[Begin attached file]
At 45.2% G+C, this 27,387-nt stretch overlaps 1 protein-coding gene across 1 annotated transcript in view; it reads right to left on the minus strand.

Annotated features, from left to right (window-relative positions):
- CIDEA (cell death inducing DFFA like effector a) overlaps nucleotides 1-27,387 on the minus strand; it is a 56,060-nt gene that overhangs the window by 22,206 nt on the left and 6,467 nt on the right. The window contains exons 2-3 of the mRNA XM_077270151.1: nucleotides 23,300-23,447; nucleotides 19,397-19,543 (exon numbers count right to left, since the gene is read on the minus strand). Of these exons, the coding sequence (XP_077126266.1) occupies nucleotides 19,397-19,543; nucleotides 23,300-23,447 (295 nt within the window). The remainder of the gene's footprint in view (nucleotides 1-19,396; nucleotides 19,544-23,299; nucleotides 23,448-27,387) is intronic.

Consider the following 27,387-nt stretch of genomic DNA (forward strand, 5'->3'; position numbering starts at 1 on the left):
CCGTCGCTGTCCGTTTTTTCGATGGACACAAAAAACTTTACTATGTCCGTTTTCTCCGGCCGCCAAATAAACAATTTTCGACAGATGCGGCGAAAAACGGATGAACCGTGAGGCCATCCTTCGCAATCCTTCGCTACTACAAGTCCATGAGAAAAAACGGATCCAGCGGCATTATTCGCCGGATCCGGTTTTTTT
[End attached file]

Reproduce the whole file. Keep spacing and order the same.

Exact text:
At 45.2% G+C, this 27,387-nt stretch overlaps 1 protein-coding gene across 1 annotated transcript in view; it reads right to left on the minus strand.

Annotated features, from left to right (window-relative positions):
- CIDEA (cell death inducing DFFA like effector a) overlaps nucleotides 1-27,387 on the minus strand; it is a 56,060-nt gene that overhangs the window by 22,206 nt on the left and 6,467 nt on the right. The window contains exons 2-3 of the mRNA XM_077270151.1: nucleotides 23,300-23,447; nucleotides 19,397-19,543 (exon numbers count right to left, since the gene is read on the minus strand). Of these exons, the coding sequence (XP_077126266.1) occupies nucleotides 19,397-19,543; nucleotides 23,300-23,447 (295 nt within the window). The remainder of the gene's footprint in view (nucleotides 1-19,396; nucleotides 19,544-23,299; nucleotides 23,448-27,387) is intronic.

Consider the following 27,387-nt stretch of genomic DNA (forward strand, 5'->3'; position numbering starts at 1 on the left):
CCGTCGCTGTCCGTTTTTTCGATGGACACAAAAAACTTTACTATGTCCGTTTTCTCCGGCCGCCAAATAAACAATTTTCGACAGATGCGGCGAAAAACGGATGAACCGTGAGGCCATCCTTCGCAATCCTTCGCTACTACAAGTCCATGAGAAAAAACGGATCCAGCGGCATTATTCGCCGGATCCGGTTTTTTT